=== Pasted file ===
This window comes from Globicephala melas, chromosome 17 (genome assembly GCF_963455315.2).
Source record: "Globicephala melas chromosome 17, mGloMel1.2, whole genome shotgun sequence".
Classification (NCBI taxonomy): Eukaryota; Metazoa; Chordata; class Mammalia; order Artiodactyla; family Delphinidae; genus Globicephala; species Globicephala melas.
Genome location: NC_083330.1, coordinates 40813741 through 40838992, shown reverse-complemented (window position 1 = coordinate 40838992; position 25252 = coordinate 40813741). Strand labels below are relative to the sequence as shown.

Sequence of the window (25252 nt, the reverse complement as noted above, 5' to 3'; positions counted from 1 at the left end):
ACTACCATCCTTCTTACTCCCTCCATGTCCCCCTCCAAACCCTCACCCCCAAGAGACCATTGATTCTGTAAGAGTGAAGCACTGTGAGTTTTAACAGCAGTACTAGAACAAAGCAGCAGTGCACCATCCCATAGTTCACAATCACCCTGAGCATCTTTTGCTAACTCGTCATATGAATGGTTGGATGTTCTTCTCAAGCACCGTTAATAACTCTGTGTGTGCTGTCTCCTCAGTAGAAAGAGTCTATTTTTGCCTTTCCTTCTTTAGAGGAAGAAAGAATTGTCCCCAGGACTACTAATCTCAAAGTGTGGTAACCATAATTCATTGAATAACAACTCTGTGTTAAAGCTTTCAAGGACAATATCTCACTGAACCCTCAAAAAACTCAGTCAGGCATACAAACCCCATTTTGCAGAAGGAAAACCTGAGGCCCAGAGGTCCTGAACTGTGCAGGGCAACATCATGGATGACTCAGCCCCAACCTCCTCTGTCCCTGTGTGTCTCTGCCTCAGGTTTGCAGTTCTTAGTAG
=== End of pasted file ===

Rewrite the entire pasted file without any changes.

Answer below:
This window comes from Globicephala melas, chromosome 17 (genome assembly GCF_963455315.2).
Source record: "Globicephala melas chromosome 17, mGloMel1.2, whole genome shotgun sequence".
Classification (NCBI taxonomy): Eukaryota; Metazoa; Chordata; class Mammalia; order Artiodactyla; family Delphinidae; genus Globicephala; species Globicephala melas.
Genome location: NC_083330.1, coordinates 40813741 through 40838992, shown reverse-complemented (window position 1 = coordinate 40838992; position 25252 = coordinate 40813741). Strand labels below are relative to the sequence as shown.

Sequence of the window (25252 nt, the reverse complement as noted above, 5' to 3'; positions counted from 1 at the left end):
ACTACCATCCTTCTTACTCCCTCCATGTCCCCCTCCAAACCCTCACCCCCAAGAGACCATTGATTCTGTAAGAGTGAAGCACTGTGAGTTTTAACAGCAGTACTAGAACAAAGCAGCAGTGCACCATCCCATAGTTCACAATCACCCTGAGCATCTTTTGCTAACTCGTCATATGAATGGTTGGATGTTCTTCTCAAGCACCGTTAATAACTCTGTGTGTGCTGTCTCCTCAGTAGAAAGAGTCTATTTTTGCCTTTCCTTCTTTAGAGGAAGAAAGAATTGTCCCCAGGACTACTAATCTCAAAGTGTGGTAACCATAATTCATTGAATAACAACTCTGTGTTAAAGCTTTCAAGGACAATATCTCACTGAACCCTCAAAAAACTCAGTCAGGCATACAAACCCCATTTTGCAGAAGGAAAACCTGAGGCCCAGAGGTCCTGAACTGTGCAGGGCAACATCATGGATGACTCAGCCCCAACCTCCTCTGTCCCTGTGTGTCTCTGCCTCAGGTTTGCAGTTCTTAGTAG